final_matches.append(word)
  print('Your potential matches are:\n')
  return final_matches


def get_green() -> dict:
  """
  Gets and validates user input for green letters and formats for feeding into
  the function potential_answers()
  """
  green = {1:'', 2:'', 3:'', 4:'', 5:''}  # initialize green dict
  print("Let's get your green letters:")
  print("-----------------------------")
  for i in range(1,6):
    flag = 0  # helps us validate user, keeping us in the while loop if not y/n
    while flag != 'y' and flag != 'n':
      flag = input(f'Do you know what letter is in spot {i}? (y/n)\n')
      if flag != 'y' and flag !='n':
        print('Please only type y or n right now\n')
    if flag == 'y':
      letter = '0'
      while not letter.isalpha() or len(letter) != 1:
        letter = input(f'What letter do you have for spot {i}?\n')
        if not letter.isalpha() or len(letter) != 1:
          print('Please only type a single letter right now')
      # store standardized user input in the correct index of green dict
      green[i] = letter.lower()
    else:
      continue
  return green


def get_yellow() -> dict:
  """
  Gets and validates user input for yellow letters and formats for passing into
  function potential_answers()
  """
  yellow = {1:'', 2:'', 3:'', 4:'', 5:''}
  print("Let's get your yellow letters:")
  print("-----------------------------")
  for i in range(1,6):
    flag = 0 # again helps us validate user input
    while flag != 'y' and flag != 'n':
      flag = input(f'Do you know a yellow letter for spot {i}? (y/n)\n')
      if flag != 'y' and flag !='n':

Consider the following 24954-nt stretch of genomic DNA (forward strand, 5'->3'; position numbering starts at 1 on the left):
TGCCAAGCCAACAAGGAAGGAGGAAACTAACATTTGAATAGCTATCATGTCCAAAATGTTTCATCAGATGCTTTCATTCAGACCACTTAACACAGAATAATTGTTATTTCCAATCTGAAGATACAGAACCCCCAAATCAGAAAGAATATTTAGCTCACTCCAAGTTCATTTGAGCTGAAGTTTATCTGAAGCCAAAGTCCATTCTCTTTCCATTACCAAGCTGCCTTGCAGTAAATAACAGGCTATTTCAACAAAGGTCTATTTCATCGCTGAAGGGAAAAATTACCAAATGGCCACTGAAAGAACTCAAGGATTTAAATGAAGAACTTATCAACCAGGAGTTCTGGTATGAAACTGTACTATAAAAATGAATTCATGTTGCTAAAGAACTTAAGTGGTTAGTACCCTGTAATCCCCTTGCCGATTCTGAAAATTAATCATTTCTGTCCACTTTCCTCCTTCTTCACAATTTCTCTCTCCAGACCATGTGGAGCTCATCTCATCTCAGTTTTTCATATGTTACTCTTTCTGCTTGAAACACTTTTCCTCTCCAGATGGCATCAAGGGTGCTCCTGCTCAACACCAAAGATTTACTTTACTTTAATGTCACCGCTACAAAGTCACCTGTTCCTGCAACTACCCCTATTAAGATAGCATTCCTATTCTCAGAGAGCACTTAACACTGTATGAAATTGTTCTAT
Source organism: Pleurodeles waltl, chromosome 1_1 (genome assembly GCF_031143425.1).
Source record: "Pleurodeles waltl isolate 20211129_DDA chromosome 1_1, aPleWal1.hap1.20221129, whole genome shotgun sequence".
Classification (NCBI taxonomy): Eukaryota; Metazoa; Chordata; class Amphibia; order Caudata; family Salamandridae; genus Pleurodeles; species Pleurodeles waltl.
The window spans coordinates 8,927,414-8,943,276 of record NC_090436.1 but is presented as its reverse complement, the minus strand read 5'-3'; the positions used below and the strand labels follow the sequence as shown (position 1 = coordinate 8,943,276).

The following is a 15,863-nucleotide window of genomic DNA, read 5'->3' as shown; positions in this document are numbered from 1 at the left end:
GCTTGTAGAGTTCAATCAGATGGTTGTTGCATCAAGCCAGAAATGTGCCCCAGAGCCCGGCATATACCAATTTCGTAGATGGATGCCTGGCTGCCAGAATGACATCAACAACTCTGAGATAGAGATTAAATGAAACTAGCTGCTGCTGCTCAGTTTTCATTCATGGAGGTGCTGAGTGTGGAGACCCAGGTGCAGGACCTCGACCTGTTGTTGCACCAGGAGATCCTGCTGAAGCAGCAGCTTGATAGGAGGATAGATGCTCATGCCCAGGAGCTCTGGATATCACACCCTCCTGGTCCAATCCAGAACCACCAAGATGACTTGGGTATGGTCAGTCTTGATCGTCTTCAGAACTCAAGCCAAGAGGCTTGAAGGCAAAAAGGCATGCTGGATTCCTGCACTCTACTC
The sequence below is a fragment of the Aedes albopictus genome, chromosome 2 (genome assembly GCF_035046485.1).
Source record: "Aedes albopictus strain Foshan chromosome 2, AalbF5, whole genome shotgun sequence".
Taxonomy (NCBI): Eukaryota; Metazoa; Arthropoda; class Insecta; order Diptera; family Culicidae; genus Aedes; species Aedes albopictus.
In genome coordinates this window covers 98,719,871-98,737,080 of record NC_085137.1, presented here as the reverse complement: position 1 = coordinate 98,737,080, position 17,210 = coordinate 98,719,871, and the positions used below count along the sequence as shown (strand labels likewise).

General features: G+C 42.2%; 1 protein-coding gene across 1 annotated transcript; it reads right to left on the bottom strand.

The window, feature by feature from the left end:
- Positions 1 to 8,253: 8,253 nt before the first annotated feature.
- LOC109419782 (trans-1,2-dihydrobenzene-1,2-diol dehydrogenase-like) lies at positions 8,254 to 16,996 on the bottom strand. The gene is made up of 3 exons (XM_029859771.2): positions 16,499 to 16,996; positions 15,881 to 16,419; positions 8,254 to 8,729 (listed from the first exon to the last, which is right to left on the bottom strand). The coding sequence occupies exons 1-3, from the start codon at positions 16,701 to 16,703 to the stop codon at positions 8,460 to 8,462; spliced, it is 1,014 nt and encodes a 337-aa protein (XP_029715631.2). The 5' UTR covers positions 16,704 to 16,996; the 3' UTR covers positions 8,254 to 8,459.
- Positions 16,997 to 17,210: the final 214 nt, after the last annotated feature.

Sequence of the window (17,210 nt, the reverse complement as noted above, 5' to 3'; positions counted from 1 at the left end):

print('Please only type y or n right now\n')
    if flag == 'y':
      letter = '0'
      while not letter.isalpha():
        letter = input(f'What yellow letters do you know for spot {i}?\n(Type all that apply)\n')
        if not letter.isalpha():
          print('Please only type a letter right now')
      # stores standardized user input in correct index of yellow dict
      yellow[i] = letter.lower()
    else:
      continue
  return yellow


def get_gray() -> str:
  """
  Gets and validates user input for gray letters and formats for passing into
  function potential_answers
  """
  gray = ''
  print(f"Let's get your gray letters:")
  print('-----------------------------')
  while not gray and not gray.isalpha():
    gray = input(f'What are your gray letters?\n(Type all that apply)\n')
    if not gray.isalpha():
      print('Please only type letters')
  return gray.lower()


if __name__ == '__main__':
  green = get_green()
  yellow = get_yellow()
  gray = get_gray()

  potential_answers(green, yellow, gray)

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2 Answers 2

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Return Values

Your get_green() and get_yellow() methods returns a dict. Since your dictionary keys are just the letter indices (1 through 5), each could simply return a list[str] with 5 elements.

Zero is not a letter

letter = '0' This is very hacky. I understand you want to start off with a string that isn't .isalpha(), so your while not letter.isalpha() loop will execute as least once. Better would be letter = '' as ''.isalpha() also returns False.

Usability

If your Wordle guess happens to hit all 5 letters, you can enter in 1 green letter and the 4 yellow letters, but then the program asks for gray letters and you don't have any, but it won't accept that, because ''.isalpha() is False! You have to make-up a gray letter, despite not actually having an actual gray letter.

There is no point asking about a yellow letter in position 3 if you have a green letter in position 3! Pass green into the get_yellow() function, so you can skip meaningless data entry.

Singular -vs- Plural

In get_yellow(), you ask for yellow letters (plural), but store the answer in letter (singular). Rename this.

Unnecessary Continue

    for ...:
        if ...:
            ...
        else:
            continue

There is no reason for the else: continue. These are unnecessary statements.

PEP-8

The Style Guide for Python Code specifies commas should be followed by a space (eg, range(1, 6)), and colons in dictionary keys should be followed by a space (eg, {1: '', 2: '', 3: '', 4: '', 5: ''}.

Standard indentation is 4 spaces, not 2.